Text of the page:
Ricoh XR-2

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The XR-2 is an SLR for 35mm film introduced by Ricoh in 1977. Along with the XR-1, these were Ricoh's first cameras to accept K-mount lenses, and both are recognizable by their front direct-viewing window showing the lens's aperture setting above the viewfinder image. The XR-2 was a higher-end model offering aperture-priority autoexposure.

To unlock the shutter and meter indicator, the film wind lever must be pulled outwards; the stowed position avoids accidental battery drain. The electronically-timed Copal shutter provides a wide range of speeds from 1/1000 second to 4 seconds plus B with flash sync up to 1/125 sec. The shutter is dependent on power from two 1.5v LR44/SR44 batteries, without which only the mechanical speeds of "X" (1/90th second) and B may be used.

A half-press on the shutter release activates the exposure indicator needle in the viewfinder. Battery power is checked by twisting a collar around the shutter release. The viewfinder meter needle should swing up to the top of the scale (if good, reaching the notch seen at the side). A rear "ME" switch permits intentional multiple exposures; alongside this is a lever for closing an eyepiece blind.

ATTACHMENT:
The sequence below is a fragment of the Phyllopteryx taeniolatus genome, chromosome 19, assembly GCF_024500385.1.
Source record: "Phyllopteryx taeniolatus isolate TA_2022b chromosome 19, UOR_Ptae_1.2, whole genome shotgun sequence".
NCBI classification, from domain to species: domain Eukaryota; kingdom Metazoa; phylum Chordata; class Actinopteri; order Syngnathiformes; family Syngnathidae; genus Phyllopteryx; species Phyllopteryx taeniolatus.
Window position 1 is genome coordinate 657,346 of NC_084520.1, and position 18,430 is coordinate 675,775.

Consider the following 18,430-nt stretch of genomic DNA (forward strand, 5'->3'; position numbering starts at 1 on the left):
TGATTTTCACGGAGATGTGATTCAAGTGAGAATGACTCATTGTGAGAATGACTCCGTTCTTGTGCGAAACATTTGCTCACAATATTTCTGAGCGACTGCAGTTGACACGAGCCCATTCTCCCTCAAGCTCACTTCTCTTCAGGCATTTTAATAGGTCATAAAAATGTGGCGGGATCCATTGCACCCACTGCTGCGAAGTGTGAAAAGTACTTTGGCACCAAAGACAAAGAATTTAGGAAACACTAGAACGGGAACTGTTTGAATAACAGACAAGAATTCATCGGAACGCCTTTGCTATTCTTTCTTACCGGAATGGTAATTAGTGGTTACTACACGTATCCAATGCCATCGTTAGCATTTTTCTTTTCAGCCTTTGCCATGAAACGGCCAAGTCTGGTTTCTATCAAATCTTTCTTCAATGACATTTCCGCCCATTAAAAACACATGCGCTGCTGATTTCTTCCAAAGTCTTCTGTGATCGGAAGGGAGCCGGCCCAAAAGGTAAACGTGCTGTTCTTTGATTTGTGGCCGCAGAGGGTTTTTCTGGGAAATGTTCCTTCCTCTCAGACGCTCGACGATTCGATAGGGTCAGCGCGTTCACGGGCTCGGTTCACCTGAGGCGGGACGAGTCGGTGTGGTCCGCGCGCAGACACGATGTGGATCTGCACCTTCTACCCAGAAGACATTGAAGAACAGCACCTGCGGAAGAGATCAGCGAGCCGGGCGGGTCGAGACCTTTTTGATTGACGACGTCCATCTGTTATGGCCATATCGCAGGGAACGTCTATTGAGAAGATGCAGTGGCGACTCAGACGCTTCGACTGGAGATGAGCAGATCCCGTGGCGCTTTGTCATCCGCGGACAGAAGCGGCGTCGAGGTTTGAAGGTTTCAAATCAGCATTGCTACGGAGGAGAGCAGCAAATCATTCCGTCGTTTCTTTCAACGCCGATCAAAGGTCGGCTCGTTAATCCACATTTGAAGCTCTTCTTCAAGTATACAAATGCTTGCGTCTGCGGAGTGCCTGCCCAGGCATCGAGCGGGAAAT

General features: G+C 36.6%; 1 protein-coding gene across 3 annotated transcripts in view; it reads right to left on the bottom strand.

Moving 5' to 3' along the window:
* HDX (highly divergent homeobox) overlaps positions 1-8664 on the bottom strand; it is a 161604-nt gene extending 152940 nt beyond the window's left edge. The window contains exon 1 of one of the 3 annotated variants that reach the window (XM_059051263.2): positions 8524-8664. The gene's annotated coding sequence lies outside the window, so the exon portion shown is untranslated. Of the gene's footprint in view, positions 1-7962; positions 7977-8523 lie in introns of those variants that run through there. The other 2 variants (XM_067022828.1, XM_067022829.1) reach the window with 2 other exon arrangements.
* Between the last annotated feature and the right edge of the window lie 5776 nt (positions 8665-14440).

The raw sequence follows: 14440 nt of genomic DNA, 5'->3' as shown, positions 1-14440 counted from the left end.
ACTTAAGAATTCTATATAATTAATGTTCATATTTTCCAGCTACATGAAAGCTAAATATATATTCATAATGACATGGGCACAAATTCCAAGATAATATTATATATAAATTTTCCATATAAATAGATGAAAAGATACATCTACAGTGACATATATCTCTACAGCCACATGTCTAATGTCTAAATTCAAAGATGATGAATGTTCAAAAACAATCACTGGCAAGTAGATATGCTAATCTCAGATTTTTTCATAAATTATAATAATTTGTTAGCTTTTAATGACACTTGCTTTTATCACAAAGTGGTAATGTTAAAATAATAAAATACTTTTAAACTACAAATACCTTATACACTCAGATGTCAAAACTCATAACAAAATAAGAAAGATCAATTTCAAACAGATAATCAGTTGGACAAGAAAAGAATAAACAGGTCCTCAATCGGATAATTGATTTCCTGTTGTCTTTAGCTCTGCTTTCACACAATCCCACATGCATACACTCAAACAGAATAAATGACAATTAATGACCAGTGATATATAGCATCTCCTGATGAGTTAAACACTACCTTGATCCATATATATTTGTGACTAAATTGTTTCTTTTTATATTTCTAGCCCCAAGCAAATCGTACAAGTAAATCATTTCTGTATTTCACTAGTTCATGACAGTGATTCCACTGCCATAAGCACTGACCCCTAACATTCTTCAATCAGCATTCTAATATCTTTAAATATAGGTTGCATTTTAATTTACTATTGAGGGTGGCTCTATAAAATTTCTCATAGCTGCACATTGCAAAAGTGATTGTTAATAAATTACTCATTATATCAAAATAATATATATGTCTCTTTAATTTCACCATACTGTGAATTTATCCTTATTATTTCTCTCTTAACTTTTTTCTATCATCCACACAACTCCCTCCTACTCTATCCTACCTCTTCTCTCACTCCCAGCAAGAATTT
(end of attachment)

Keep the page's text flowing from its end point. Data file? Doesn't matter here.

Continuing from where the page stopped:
The 1979 Ricoh XR-2s is essentially the same camera, but with a baseplate able to accept an optional power winder. A bit more plastic has been substituted in the film-advance and self timer levers (the latter seems prone to breaking off); and the ME button has gained a lockout switch to avoid unintended double exposures.


In Japanese